Bonnie MacLean (1949–2020, U.S.), Poster for The Yardbirds, The Doors, James Cotton Blues Band, Richie Havens, July 25–30, 1967. Offset color lithograph on paper, 21 ¼" x 14" (54 x 35.5 cm). Courtesy of the Museum of Modern Art, New York. © 2023 Artist or Estate of Artist. (MOMA-P1273)


When Bonnie MacLean began creating posters for the Fillmore, she initially adapted the psychedelic format established by Wilson. She gradually included motifs that interested her: Gothic, Art Nouveau, and eventually Native American. The lettering of this poster is a “font” that Wilson developed. True to her past as a figurative artist, MacLean’s designs usually included a female face, typically characterized by a dazed or detached look.

Born in Philadelphia, MacLean grew up in Trenton, New Jersey. She earned a BS in French from Penn State University in 1961, moving to New York immediately after. There she worked at the Pratt Institute, taking drawing classes at night. In 1963, she moved to San Francisco, working in the office at the Fillmore Auditorium, the premier rock venue at the time. When Wilson quit in 1967, MacLean took over as Art Director. She was already painting signboards for the Fillmore in a version of Wilson’s psychedelic style and went on to create more than 30 posters for the venue. Her more nuanced psychedelic style dispensed with Wilson’s preference for Art Nouveau-inspired forms, incorporating gothic elements and showing off her own talent for drawing faces and figures.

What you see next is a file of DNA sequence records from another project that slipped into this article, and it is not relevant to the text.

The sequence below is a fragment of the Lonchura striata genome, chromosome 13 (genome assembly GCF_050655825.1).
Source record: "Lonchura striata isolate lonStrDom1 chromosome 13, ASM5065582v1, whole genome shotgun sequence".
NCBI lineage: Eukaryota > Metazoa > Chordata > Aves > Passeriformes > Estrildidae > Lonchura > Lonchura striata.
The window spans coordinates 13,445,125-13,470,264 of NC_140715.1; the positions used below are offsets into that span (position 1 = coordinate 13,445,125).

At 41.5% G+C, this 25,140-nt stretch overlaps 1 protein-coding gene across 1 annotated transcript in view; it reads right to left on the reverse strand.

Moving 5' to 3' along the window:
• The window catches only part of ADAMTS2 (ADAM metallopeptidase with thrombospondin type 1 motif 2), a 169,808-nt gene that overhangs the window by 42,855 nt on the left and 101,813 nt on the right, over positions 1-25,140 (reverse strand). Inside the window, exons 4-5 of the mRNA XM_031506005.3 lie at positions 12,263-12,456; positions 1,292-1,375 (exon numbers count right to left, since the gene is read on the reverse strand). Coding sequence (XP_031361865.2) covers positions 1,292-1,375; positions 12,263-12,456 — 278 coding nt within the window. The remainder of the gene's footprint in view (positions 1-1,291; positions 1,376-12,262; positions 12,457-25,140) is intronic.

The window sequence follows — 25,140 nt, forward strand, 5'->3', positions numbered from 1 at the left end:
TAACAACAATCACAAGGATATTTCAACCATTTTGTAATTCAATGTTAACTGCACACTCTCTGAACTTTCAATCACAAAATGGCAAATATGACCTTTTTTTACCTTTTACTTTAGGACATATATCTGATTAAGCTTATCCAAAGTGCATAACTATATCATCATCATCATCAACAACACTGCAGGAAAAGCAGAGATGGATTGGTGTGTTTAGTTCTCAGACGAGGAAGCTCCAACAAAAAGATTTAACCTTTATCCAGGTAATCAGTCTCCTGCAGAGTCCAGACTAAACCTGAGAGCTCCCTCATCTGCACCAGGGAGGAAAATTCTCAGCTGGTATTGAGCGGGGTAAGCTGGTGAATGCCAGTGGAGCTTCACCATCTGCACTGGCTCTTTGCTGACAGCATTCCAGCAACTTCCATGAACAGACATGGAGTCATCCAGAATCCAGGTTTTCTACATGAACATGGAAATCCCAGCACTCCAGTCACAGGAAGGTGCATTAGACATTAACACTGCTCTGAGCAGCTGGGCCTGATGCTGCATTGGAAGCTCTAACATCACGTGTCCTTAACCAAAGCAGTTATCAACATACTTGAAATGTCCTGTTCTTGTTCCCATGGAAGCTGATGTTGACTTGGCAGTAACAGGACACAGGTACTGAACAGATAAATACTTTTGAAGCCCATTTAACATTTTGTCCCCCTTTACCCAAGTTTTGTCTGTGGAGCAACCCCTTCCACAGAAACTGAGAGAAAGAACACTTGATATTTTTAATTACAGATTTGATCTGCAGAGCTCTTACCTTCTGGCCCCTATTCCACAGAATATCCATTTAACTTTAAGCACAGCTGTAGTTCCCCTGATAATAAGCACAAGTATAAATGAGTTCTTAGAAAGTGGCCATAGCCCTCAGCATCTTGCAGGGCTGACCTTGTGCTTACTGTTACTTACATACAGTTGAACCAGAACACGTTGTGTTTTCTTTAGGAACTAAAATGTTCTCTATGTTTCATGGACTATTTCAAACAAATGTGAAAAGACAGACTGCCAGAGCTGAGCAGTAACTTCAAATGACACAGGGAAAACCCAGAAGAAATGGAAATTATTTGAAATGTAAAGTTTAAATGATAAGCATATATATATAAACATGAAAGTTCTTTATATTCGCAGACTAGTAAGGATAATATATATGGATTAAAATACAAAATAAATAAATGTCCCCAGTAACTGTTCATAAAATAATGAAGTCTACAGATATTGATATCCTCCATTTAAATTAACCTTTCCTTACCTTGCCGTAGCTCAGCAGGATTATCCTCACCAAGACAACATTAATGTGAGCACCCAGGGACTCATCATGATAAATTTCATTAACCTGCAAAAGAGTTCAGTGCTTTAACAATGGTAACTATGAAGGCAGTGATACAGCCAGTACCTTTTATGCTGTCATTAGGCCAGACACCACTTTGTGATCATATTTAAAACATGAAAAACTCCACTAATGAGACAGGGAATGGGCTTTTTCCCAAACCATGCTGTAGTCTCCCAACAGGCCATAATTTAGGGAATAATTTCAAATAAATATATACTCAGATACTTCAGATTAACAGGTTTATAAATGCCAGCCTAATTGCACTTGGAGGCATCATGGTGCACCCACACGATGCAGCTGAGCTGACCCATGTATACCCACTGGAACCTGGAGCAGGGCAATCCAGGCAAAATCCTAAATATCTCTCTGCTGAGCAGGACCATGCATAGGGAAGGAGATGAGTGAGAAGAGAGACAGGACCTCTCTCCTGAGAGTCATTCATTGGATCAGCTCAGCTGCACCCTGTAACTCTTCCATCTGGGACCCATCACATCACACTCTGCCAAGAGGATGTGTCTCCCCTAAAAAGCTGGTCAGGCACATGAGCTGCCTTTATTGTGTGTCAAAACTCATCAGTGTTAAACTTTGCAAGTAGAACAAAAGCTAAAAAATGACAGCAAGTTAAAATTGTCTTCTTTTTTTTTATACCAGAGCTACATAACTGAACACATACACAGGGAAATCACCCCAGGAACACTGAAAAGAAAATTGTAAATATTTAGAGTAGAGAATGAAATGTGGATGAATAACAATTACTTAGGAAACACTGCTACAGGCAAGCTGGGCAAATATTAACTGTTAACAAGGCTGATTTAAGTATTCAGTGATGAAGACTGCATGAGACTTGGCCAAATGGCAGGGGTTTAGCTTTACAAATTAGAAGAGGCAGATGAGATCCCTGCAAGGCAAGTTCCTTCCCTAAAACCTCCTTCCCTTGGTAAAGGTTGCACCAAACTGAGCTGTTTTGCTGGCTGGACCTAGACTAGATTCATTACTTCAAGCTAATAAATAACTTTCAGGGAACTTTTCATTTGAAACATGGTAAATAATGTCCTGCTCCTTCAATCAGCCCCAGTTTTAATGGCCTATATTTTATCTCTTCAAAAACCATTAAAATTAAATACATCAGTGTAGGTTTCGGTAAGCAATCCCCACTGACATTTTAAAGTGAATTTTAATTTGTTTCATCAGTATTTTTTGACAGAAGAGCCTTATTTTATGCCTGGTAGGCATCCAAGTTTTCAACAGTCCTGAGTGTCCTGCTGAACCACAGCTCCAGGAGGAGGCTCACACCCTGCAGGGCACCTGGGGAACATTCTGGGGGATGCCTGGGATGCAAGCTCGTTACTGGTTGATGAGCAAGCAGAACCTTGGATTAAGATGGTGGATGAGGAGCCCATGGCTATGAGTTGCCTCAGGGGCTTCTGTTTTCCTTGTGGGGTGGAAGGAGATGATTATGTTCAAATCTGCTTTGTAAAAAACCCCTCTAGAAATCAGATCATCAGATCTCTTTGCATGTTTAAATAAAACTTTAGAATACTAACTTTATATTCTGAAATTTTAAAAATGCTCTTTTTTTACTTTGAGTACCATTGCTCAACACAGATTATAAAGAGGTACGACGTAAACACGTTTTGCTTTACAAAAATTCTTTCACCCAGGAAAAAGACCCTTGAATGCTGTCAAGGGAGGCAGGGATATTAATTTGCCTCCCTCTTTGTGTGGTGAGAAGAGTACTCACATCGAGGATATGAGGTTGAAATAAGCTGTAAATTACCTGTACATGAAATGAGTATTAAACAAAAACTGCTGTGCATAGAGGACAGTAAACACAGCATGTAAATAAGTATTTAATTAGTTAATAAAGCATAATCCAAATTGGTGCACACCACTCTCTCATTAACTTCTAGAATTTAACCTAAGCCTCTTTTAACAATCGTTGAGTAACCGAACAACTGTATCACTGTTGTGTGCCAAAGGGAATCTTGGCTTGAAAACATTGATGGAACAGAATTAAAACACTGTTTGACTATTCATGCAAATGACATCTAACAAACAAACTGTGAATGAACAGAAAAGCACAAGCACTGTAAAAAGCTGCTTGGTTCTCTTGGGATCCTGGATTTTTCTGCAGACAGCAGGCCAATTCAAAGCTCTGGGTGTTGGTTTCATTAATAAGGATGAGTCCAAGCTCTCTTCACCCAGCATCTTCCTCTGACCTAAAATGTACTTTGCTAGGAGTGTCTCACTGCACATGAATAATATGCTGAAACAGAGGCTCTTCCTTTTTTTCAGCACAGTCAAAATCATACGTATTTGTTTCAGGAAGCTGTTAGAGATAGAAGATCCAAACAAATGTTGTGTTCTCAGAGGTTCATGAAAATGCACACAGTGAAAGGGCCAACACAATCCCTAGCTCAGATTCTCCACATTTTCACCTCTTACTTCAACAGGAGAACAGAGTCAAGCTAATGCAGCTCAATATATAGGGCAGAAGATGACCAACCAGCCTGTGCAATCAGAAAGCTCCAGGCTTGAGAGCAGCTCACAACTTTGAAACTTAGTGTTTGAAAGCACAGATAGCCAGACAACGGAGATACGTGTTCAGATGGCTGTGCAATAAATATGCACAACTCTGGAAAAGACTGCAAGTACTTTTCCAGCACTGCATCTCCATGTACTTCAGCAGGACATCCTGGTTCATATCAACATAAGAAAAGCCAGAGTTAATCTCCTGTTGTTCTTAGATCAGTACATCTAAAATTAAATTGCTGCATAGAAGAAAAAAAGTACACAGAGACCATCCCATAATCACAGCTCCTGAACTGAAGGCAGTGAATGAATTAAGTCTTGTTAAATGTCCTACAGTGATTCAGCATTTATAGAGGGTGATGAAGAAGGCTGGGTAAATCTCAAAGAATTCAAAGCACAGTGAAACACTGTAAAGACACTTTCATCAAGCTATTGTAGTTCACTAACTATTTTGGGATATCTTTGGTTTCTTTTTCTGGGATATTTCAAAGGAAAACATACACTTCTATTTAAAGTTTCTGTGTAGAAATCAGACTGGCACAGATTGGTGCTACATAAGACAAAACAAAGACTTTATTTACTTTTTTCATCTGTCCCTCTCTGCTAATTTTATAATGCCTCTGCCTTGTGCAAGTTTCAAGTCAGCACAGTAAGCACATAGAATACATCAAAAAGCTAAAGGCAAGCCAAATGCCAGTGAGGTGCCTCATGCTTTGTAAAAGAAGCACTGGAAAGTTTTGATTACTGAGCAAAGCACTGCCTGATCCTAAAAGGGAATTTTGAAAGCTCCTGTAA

Poster by Victor Moscoso for Junior Wells and His Chicago Blues Band (1966). Blue and bright green lettering with man singing on orange background.
Victor Moscoso (born 1936 U.S., born Spain), Poster for Junior Wells and His Chicago Blues Band, 1966. Color offset lithograph on paper, 19 11/16" x 14 1/8" (50 x 36 cm). Courtesy of the Museum of Modern Art, New York. © 2023 Victor Moscoso. (MOMA-D0102)


Victor Moscoso’s trademark use of vibrating colors was influenced by the Homage to the Square series by Josef Albers (1888–1976), one of his teachers at Yale University. His psychedelic posters for “hippie” dance halls in San Francisco in 1967 were influential in the psychedelic rock poster movement. Moscoso was the first artist to use photographic collage in many of his posters. The jarring, almost dayglow, colors were meant to appeal to the hippie subculture at the time, which rejected any form of conventional aesthetic. The colors were, in essence, a form of protest against the status quo, particularly in poster art.

Born in Spain, Moscoso studied art at Cooper Union in New York and Yale University. He moved to San Francisco in 1959, attending the San Francisco Art Institute and becoming a faculty member there. He is considered one of the first of the rock poster artists of the 1960s era with formal academic training and experience.


Correlations to Davis programs: Explorations in Art 2E Grade 3: 3.7; Explorations in Art 2E Grade 6: 5.4, 5.6; A Personal Journey 2E: 4.3; Communicating through Graphic Design 2E: p. 12, pp. 123–124, pp. 211–213